When it comes to siblings, I have a sister and two brothers. Maybe. I feel required to explain that statement.
In the past, I have written several columns that involve my sister. From time to time, I may have innocently and lovingly implied that she is much older than myself, and that she might smell bad.
I have also composed some prose about one of my two brothers. I have referred to him as “the black sheep.” This is due primarily to the inexplicable fact that he is a fan of both the St. Louis Cardinals and the Dallas Cowboys. If given the chance, I’m sure he would have voted for Hitler. Because of these things, I tend to make verbal fun of him. Oh yeah, he’s also kind of short.
And that brings us to my oldest brother, of whom I have never really written. Since he’s not an old smelly girl or possibly a tiny Nazi, he has never really given me a reason to write about him. In fact, except for a mild addiction to anything Iowa Hawkeye-related, he has seems fairly normal. (There are just some secrets that families prefer to remain buried.)
But then came the morning of Thursday, June 11, 2015. My eldest brother and his wife had come to town for a few days to help do some repair and remodeling work on a house that my parents will be moving into. Despite the Iowa Hawkeye impairment, he has always been very handy when it comes to anything that requires handiness.
On his second day of work at the new house, I had come into town from where I work to see how he was doing and if I could be of any assistance to him. When I pulled up, he was on a stepladder out in the garage preparing to hang a new door opener. Dad was sitting on a stool beside him in a supervisory position. Popping in the doorway, asking if I could help, I noticed something different about my brother, but I really couldn’t put my finger on what it was.
My brother, sensing my bewilderment, quietly set his socket wrench down and looked over his glasses directly at me and said, “I might as well get this out of the way and out in the open right now. I broke my glasses last night, and right now I’m wearing a pair of Mom’s.” With that, he stood on the bottom rung of the ladder patiently waiting for my retort.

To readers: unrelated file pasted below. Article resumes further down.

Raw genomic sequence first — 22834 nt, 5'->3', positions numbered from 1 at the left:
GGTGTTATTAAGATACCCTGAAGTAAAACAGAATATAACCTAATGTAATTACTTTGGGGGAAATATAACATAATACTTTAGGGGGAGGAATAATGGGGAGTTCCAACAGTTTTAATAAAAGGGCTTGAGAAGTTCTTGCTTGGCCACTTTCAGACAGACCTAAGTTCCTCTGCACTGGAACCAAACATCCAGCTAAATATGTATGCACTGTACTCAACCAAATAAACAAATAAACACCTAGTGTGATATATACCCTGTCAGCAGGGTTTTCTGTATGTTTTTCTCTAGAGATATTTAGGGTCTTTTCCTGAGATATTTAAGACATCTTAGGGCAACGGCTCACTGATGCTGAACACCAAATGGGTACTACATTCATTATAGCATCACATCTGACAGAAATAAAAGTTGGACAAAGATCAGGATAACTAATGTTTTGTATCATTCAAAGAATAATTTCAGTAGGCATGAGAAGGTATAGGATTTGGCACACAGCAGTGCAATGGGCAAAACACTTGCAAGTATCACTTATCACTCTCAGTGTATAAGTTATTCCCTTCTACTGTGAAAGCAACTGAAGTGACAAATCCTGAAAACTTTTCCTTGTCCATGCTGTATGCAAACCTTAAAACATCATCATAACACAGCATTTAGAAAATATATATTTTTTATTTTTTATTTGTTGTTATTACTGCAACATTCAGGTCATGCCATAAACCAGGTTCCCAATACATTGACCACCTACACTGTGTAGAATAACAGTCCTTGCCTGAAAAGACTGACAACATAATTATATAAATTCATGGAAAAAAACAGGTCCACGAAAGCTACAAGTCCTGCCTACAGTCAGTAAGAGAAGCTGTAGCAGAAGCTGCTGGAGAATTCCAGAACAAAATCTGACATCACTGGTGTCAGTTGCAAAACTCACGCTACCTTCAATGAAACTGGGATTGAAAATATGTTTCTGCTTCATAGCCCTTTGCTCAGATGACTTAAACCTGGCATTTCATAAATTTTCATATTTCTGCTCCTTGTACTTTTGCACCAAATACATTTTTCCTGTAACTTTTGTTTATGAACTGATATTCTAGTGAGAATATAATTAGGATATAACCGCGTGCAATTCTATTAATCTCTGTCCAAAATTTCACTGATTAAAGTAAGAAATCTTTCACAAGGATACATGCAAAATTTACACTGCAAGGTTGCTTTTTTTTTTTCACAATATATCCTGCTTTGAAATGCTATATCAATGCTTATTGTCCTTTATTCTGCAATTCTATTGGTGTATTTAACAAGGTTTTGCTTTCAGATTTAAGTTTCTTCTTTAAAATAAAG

Not wanting to disappoint him, I calmly and very politely told him, “Wow, those glasses really look good on you! I didn’t know your eyes were so pretty. Plus, those glasses really go well with your blouse.”
He didn’t take the blouse line so well, as he mumbled something and returned to installing the opener. The funniest part was that my mom’s glasses weren’t helping him a bit, and in fact, I think he was getting a headache from not being able to see. And the headache was about to get worse.
Over the next several minutes, I was whipping out every line I could come up with about taking baby steps into the arena of optical cross-dressing. I think Dad was worried that I was going to make him mad enough to pack his tools up and go home. That’s what supervisors worry about.
After about a half hour, my brother’s wife had arrived after a trip from the hardware store with some much-needed supplies. She also had picked up a pair of “manly” reading glasses that she saw on the rack by the cashier. He said thank you, put them on and glared at me with those Bette Davis eyes of his. With that, he figured the hubbub would most likely die down. Yeah, right.
I pretty much let the matter lie until lunch that day, and even then it wasn’t me that brought it up again. No, my sister-in-law ... his wife ... suggested that I write a column about the situation. I said I probably shouldn’t make it public and embarrass him too much. Then she said, “It’s timely. You could compare him wearing your mom’s glasses to the whole Bruce/Caitlyn Jenner thing going on.”
I can still picture my brother staring at his wife, slack-jawed asking, “Why do you say things like that in front of him?” He then looked at me, batting those baby blues, or whatever color his eyes are, and said some not very ladylike things. I think the supervisor was getting nervous again.
Well, I don’t know if this is how Bruce/Caitlyn Jenner got started on his/her current path, but I know I’ll never be able to open that garage door without laughing.
So now I have completed the trifecta. I have written about all of my siblings, or as I like to call them “Old Stinky,” “The Black Sheep,” and “Mrs. Doubtfire.” Thanksgiving should be fun this year.
You can contact Wallace at firstname.lastname@example.org. You can follow him on his blog at http://gregwallaceink.blogspot.com.